Loading ...
Sorry, an error occurred while loading the content.

Re: [art_education] (unknown)

Expand Messages
  • Tor Arne Andreassen
    I just want general information about art. We have got this project at school. All I want is links, other projects or sites where there is information about
    Message 1 of 8 , Feb 8, 2002
    • 0 Attachment
      I just want general information about art. We have got this project at
      school. All I want is links, other projects or sites where there is
      information about art!
      Thank you for helping me.
      Tor Arne

      _________________________________________________________________
      Join the world�s largest e-mail service with MSN Hotmail.
      http://www.hotmail.com
    • sue galos
      try www.artlex.com a super site with links to others ... Do You Yahoo!? Send FREE Valentine eCards with Yahoo! Greetings!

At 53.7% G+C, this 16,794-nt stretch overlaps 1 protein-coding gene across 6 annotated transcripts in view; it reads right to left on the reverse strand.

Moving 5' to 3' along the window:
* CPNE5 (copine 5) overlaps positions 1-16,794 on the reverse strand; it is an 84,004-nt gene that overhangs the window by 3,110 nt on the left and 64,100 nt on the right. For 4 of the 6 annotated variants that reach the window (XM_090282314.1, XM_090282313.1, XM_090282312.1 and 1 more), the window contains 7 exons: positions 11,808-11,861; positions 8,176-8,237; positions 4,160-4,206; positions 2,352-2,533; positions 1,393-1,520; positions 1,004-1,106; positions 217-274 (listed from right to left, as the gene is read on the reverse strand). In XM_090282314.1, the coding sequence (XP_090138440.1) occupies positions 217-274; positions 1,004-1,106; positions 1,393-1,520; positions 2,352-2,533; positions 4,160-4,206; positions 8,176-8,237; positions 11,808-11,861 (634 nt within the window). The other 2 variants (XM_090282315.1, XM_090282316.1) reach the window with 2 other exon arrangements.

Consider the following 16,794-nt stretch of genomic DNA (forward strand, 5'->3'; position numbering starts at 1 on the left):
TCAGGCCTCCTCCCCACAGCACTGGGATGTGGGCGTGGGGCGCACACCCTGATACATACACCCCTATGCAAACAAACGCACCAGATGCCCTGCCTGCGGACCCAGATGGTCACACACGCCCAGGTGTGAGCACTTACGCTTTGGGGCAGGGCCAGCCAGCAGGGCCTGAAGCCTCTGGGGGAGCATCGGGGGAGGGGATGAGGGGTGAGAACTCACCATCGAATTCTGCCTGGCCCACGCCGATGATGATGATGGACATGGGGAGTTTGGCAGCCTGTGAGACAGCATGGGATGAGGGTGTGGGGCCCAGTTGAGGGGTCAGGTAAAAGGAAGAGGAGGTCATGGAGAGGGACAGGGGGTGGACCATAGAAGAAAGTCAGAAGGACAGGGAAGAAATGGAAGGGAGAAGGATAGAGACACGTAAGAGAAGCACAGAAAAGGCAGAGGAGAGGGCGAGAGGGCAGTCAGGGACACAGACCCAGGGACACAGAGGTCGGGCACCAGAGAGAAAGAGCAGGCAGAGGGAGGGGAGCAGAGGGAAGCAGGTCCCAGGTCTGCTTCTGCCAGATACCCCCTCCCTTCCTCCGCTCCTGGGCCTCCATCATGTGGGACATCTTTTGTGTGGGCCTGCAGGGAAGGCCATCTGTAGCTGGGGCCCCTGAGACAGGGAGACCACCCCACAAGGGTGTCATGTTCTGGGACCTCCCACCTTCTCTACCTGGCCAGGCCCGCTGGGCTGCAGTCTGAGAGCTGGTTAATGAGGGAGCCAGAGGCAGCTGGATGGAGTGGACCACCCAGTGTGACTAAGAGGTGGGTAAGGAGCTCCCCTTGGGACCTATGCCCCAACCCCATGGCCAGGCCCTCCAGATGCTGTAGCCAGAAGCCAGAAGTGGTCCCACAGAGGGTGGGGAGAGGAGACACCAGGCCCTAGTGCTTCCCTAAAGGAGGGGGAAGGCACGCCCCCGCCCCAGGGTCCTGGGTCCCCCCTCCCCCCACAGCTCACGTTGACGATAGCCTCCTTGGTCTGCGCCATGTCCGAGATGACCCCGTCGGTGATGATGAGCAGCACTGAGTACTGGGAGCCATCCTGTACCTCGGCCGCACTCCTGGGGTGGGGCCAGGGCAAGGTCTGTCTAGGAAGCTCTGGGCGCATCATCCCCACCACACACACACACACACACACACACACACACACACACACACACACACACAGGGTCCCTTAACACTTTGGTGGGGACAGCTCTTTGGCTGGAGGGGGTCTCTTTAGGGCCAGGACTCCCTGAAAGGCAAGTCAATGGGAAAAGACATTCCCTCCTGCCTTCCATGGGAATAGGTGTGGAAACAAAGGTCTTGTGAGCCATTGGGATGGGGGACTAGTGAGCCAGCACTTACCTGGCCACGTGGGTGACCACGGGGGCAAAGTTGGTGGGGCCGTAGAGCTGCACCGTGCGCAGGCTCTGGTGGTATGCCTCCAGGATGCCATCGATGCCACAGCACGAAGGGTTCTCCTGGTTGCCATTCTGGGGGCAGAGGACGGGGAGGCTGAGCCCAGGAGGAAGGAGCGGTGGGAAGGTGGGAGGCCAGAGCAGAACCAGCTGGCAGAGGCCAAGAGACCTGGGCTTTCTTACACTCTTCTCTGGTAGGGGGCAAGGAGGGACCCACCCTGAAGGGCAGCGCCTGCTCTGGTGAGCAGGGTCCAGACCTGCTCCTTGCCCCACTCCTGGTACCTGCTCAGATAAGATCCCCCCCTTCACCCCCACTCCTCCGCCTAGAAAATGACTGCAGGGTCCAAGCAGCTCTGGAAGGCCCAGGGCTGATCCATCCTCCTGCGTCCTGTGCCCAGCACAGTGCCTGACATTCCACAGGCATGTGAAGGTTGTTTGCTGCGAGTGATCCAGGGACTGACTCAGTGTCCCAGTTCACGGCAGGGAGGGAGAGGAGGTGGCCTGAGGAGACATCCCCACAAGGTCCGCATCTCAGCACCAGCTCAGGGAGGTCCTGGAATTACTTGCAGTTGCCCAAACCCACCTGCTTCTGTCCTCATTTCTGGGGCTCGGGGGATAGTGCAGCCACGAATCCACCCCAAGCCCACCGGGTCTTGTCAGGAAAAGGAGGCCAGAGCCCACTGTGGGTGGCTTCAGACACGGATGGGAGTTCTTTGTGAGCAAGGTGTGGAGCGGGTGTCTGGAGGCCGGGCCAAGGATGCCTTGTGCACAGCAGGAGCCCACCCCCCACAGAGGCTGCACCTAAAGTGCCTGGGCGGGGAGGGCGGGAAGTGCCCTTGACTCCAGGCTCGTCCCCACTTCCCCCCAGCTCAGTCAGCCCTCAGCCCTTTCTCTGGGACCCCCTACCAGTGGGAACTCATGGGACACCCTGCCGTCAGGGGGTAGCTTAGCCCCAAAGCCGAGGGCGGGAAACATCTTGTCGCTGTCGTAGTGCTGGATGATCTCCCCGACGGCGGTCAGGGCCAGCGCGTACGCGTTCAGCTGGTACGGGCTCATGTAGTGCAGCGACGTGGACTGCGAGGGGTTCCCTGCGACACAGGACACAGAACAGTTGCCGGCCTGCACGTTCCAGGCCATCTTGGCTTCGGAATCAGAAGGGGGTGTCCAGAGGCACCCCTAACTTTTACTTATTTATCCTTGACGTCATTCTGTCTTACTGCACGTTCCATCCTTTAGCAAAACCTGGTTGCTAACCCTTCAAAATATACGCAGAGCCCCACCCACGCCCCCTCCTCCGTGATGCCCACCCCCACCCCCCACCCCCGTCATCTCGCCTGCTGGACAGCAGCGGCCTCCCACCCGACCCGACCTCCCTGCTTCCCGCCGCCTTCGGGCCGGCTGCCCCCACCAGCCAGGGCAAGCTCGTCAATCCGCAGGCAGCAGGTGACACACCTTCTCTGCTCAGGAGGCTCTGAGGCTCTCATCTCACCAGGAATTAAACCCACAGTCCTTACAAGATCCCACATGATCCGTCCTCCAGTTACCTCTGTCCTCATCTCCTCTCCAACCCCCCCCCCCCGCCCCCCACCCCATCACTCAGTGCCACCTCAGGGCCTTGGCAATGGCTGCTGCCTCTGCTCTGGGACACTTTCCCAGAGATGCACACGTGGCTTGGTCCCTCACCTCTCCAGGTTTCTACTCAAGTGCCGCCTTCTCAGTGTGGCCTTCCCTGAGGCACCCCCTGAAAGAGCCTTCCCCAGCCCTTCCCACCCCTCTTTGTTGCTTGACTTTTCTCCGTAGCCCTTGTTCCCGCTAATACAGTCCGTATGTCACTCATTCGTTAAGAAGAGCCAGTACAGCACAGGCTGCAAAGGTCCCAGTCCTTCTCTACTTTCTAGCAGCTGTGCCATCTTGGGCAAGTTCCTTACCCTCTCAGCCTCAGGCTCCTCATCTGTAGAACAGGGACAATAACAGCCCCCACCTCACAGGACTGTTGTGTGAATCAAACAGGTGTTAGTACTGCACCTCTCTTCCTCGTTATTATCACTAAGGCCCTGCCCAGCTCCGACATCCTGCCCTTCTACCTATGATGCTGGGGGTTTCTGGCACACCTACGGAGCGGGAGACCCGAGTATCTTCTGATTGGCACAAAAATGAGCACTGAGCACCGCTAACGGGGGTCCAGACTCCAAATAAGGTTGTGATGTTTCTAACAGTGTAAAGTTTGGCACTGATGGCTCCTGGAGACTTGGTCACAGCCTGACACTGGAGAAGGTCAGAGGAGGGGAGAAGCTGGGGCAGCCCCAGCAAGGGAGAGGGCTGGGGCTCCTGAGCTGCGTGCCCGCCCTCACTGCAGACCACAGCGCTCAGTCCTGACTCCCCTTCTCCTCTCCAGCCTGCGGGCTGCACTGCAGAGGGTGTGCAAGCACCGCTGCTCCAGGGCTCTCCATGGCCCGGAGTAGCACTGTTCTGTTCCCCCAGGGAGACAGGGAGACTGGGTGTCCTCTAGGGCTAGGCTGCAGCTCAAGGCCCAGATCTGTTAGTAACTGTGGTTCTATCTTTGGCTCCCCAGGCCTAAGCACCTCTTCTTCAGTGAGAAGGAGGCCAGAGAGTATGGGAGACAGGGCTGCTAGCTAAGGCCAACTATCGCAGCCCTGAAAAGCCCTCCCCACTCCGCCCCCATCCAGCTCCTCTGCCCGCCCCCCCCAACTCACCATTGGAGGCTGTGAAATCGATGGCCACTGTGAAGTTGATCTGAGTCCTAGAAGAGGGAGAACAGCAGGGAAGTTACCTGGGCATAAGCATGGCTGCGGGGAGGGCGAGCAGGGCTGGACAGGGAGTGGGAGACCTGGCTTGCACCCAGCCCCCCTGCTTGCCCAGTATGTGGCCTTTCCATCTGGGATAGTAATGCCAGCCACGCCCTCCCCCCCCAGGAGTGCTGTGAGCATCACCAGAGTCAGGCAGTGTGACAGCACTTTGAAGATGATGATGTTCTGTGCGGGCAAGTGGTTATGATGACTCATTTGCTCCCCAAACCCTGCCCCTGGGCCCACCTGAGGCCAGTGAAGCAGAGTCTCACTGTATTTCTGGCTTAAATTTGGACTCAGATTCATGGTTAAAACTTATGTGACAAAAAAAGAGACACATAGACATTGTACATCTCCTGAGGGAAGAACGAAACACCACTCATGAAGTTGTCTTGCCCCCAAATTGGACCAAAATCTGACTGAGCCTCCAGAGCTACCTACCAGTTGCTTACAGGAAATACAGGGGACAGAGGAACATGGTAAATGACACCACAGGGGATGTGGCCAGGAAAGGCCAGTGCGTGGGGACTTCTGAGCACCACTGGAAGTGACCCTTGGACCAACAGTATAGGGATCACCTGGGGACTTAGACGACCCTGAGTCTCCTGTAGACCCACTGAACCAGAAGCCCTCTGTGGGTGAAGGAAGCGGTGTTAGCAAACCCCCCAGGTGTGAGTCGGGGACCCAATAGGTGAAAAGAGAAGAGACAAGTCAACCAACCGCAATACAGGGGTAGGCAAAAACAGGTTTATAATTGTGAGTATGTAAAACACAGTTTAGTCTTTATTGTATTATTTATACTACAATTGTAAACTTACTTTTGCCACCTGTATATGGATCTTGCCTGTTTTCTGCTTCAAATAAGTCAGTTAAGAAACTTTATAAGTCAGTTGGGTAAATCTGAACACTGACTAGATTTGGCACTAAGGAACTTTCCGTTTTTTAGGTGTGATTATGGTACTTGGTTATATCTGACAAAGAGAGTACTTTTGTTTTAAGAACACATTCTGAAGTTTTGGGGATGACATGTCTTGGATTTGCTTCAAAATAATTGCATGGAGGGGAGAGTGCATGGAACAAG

Message 2 of 8 , Feb 9, 2002
      • 0 Attachment

        try  www.artlex.com   a super site with links to others

         



        Do You Yahoo!?
        Send FREE Valentine eCards with Yahoo! Greetings!
      • Robinson, Michael
        Camille Claudelle is a very sad but beautiful bio of a sculptor who worked with Rodin. ________________________________ From: art_education@yahoogroups.com on
        Message 3 of 8 , Mar 21, 2007
        • 0 Attachment
          Camille Claudelle is a very sad but beautiful bio of a sculptor who worked with Rodin.

          ________________________________

          From: art_education@yahoogroups.com on behalf of Naomi Hillman